REFERENCES 1. V. Erceg, A. J. Rustato, and R. S. Roman, Diffraction around Corners and Its Effects on Microcell Coverage Area in Urban and Suburban Environments at 900 MHz, 2 GHz, and 6 GHz, IEEE Trans. Veh. Technol., Vol. 43, Aug. 1994, pp. 762 766.

Rustogi presented a linear transmission line LNTL., and obtained its ABCD parameters w1x. The expressions for the step response of a whole class of nonuniform transmission lines NTLs. with the characteristic impedance function Zc x . s Z0 1 q x . 2 n , n s 0, 1, 2, . . . , were deduced from the Laplace transformation w2x. Lu w3x proposed a new technique for analyzing general NTLs, and corrected several errors concerning LNTL in w1x. NTLs have been widely used by microwave engineers. It is worthwhile to study a class of ideal NTLs with a characteristic impedance function Zc x . s Z0 1 q kx .y , where is a real number. The method can be

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used to analyze the same class of lossy NTLs and their transients.
II. ANALYTICAL SOLUTION FOR A CLASS OF NTLS

as d2V dx
2

k k

dV dI

1 q kx dx 1 q kx dx

q q

Vs0 I s 0. 2.

Consider the ideal lossless nonuniform transmission line in Figure 1. Its characteristic impedance and propagation coefcient are Zc x . s Z0 1 q kx . s r
y

d2I dx
2

x g w 0, l x 1.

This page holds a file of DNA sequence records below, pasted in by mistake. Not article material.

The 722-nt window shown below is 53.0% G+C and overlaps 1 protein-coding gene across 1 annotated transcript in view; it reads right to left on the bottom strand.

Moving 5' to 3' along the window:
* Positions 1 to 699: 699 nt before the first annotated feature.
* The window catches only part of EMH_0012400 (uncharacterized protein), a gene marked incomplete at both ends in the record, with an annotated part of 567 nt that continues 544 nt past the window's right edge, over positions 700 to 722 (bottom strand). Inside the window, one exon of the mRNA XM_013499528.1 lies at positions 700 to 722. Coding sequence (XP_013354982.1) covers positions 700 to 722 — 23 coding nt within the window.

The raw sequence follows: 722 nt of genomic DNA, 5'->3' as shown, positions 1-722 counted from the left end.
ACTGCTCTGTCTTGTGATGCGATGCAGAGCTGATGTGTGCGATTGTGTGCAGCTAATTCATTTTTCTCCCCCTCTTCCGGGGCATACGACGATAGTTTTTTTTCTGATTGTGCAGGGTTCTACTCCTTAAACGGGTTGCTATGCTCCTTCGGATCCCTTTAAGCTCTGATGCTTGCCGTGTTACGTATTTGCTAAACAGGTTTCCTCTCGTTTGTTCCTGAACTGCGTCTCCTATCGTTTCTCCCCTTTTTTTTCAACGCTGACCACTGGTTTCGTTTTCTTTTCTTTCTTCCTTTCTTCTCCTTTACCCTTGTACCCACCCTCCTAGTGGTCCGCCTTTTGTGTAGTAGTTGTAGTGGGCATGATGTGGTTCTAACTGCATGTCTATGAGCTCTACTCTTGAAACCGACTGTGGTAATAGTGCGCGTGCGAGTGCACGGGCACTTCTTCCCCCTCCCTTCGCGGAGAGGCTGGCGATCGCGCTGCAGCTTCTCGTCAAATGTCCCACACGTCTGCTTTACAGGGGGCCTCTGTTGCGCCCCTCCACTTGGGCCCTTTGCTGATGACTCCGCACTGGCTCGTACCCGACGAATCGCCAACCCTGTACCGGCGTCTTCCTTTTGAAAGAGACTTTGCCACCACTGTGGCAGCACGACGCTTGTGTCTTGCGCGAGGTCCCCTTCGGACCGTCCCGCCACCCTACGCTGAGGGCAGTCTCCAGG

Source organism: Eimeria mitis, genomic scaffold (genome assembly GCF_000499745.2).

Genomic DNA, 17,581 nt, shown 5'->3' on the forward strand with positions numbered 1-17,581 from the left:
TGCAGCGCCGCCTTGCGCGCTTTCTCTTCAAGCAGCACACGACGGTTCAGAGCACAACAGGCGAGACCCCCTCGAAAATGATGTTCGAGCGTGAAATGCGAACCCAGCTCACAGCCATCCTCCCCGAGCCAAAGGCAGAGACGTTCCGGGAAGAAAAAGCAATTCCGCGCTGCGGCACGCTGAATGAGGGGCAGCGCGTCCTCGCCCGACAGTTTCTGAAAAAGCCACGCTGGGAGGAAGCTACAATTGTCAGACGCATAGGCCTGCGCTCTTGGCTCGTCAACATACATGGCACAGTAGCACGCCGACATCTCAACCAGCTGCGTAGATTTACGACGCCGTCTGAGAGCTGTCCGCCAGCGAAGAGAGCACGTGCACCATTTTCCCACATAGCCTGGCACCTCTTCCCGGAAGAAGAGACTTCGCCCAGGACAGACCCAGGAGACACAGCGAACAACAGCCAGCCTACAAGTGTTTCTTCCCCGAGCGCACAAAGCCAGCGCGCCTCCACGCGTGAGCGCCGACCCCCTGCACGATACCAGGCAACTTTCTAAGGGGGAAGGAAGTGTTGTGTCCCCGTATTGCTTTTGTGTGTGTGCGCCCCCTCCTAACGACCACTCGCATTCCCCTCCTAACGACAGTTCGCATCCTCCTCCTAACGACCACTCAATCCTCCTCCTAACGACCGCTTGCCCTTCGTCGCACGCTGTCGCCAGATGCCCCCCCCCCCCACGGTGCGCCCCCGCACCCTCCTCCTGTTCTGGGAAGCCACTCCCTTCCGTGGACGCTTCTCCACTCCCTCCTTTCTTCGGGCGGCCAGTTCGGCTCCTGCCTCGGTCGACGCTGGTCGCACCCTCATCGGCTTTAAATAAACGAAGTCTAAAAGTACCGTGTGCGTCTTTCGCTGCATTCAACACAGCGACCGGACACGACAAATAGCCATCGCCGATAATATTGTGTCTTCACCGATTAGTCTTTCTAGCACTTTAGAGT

Under the condition to be

- 1, the solutions of Eq. 2. are found

V x . s z w A1 J u . q A 2 Y u .x I x . s jZy1 z w A1 Jy u . q A 2 Yy u .x 0 3.

where x is the position along the NTL, k is the slope constant, is a power constant of 1 q kx ., l is the length of the NTL, is the angular frequency, and is the velocity of the guided wave. For the TEM mode of propagation, the voltage V x . and the current I x . of the NTL can be written

where J u. is the Bessel function of the rst kind of order and Y u. is the Bessel function of the second kind of order y . Their relations are as follows: s 1 y . r2, s 1 q . r2, z s 1 q kx, us z, s rk. 4.

The constants A1 and A 2 of Eq. 3. can be determined by the boundary conditions. Letting V0 s V 0. and I0 s I 0., we obtain the following expressions: A1 s
Figure 1 NTL section
y1 y1

.w V0 Yy .w V0 Jy

. q jZ0 I0 Y . q jZ0 I0 J

.x .x 5.

A2 s y

Figure 2 Comparison of < S11 <, < S21 <, phase arg S11 ., and arg S21 . of the NTLs Z0 s 25 , Z l . s 275 , and l s 0.1 m.. Note that curves 1, 2, 3 are identical to s y1, y2, y3, respectively. a. Comparison of < S11 <. b. Comparison of < S21 < no mark for curve 3.. c. Comparison of phase arg S11 . no mark for curve 2.. d. Comparison of phase arg S21 . no mark for curves 1, 2, 3.

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. where . s J .Yy . y Jy .Y . s 2r also see w4x.. Using the above results, the ABCD matrix for the NTL can be written as zl 2 j j 2 zl 2 Z0 zl 2

III. CONCLUSION

As Bs Cs Ds

wJ

. Yy u l . y Y .Y ul . y Y

. Jy u l .x . J u l .x . Jy u l .x . Y u l .x 6.

This paper has given the exact analytical solutions of lossless nonuniform transmission lines with a characteristic impedance function Zc x . s Z0 1 q kx .y . The two-port ABCD matrix is obtained. Several numerical examples of the scattering matrix S of the NTLs have been given.